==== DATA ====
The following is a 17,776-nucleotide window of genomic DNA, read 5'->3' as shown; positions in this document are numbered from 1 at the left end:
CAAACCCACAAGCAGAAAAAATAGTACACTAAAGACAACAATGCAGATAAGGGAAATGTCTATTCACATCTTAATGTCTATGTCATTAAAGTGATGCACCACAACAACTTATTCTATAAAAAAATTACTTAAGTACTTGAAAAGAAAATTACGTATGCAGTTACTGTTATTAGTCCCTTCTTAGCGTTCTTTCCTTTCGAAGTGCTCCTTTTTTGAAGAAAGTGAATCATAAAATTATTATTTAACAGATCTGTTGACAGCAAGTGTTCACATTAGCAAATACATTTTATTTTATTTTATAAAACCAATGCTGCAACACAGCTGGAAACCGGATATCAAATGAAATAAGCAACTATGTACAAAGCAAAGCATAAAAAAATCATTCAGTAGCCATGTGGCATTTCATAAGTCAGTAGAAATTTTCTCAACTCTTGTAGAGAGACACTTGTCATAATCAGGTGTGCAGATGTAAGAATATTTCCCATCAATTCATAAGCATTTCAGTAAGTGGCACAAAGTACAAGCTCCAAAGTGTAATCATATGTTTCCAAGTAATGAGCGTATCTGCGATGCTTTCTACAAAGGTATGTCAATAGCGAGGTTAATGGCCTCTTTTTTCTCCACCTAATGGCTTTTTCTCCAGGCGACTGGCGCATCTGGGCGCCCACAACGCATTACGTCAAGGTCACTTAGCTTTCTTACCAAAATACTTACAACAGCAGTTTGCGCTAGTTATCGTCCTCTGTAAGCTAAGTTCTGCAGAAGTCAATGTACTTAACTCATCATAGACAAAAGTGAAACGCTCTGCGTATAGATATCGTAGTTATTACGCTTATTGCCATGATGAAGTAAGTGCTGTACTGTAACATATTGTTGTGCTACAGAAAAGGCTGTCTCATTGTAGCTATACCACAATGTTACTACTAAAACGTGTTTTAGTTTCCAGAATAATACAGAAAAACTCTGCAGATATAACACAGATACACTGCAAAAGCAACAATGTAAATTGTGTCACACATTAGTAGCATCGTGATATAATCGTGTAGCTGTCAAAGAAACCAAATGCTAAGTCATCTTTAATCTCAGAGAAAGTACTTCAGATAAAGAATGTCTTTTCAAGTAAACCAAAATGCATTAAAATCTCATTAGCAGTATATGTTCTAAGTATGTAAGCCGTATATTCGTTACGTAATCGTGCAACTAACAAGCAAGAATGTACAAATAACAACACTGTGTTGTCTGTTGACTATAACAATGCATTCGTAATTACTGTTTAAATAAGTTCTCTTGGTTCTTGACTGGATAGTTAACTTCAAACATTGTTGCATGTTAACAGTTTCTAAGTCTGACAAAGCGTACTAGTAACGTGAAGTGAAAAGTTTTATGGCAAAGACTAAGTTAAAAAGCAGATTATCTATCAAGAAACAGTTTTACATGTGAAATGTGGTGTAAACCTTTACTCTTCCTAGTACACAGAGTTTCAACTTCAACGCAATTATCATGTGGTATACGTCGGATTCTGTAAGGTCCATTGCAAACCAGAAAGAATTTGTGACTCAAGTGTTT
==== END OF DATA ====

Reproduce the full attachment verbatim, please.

The following is a 17,776-nucleotide window of genomic DNA, read 5'->3' as shown; positions in this document are numbered from 1 at the left end:
CAAACCCACAAGCAGAAAAAATAGTACACTAAAGACAACAATGCAGATAAGGGAAATGTCTATTCACATCTTAATGTCTATGTCATTAAAGTGATGCACCACAACAACTTATTCTATAAAAAAATTACTTAAGTACTTGAAAAGAAAATTACGTATGCAGTTACTGTTATTAGTCCCTTCTTAGCGTTCTTTCCTTTCGAAGTGCTCCTTTTTTGAAGAAAGTGAATCATAAAATTATTATTTAACAGATCTGTTGACAGCAAGTGTTCACATTAGCAAATACATTTTATTTTATTTTATAAAACCAATGCTGCAACACAGCTGGAAACCGGATATCAAATGAAATAAGCAACTATGTACAAAGCAAAGCATAAAAAAATCATTCAGTAGCCATGTGGCATTTCATAAGTCAGTAGAAATTTTCTCAACTCTTGTAGAGAGACACTTGTCATAATCAGGTGTGCAGATGTAAGAATATTTCCCATCAATTCATAAGCATTTCAGTAAGTGGCACAAAGTACAAGCTCCAAAGTGTAATCATATGTTTCCAAGTAATGAGCGTATCTGCGATGCTTTCTACAAAGGTATGTCAATAGCGAGGTTAATGGCCTCTTTTTTCTCCACCTAATGGCTTTTTCTCCAGGCGACTGGCGCATCTGGGCGCCCACAACGCATTACGTCAAGGTCACTTAGCTTTCTTACCAAAATACTTACAACAGCAGTTTGCGCTAGTTATCGTCCTCTGTAAGCTAAGTTCTGCAGAAGTCAATGTACTTAACTCATCATAGACAAAAGTGAAACGCTCTGCGTATAGATATCGTAGTTATTACGCTTATTGCCATGATGAAGTAAGTGCTGTACTGTAACATATTGTTGTGCTACAGAAAAGGCTGTCTCATTGTAGCTATACCACAATGTTACTACTAAAACGTGTTTTAGTTTCCAGAATAATACAGAAAAACTCTGCAGATATAACACAGATACACTGCAAAAGCAACAATGTAAATTGTGTCACACATTAGTAGCATCGTGATATAATCGTGTAGCTGTCAAAGAAACCAAATGCTAAGTCATCTTTAATCTCAGAGAAAGTACTTCAGATAAAGAATGTCTTTTCAAGTAAACCAAAATGCATTAAAATCTCATTAGCAGTATATGTTCTAAGTATGTAAGCCGTATATTCGTTACGTAATCGTGCAACTAACAAGCAAGAATGTACAAATAACAACACTGTGTTGTCTGTTGACTATAACAATGCATTCGTAATTACTGTTTAAATAAGTTCTCTTGGTTCTTGACTGGATAGTTAACTTCAAACATTGTTGCATGTTAACAGTTTCTAAGTCTGACAAAGCGTACTAGTAACGTGAAGTGAAAAGTTTTATGGCAAAGACTAAGTTAAAAAGCAGATTATCTATCAAGAAACAGTTTTACATGTGAAATGTGGTGTAAACCTTTACTCTTCCTAGTACACAGAGTTTCAACTTCAACGCAATTATCATGTGGTATACGTCGGATTCTGTAAGGTCCATTGCAAACCAGAAAGAATTTGTGACTCAAGTGTTT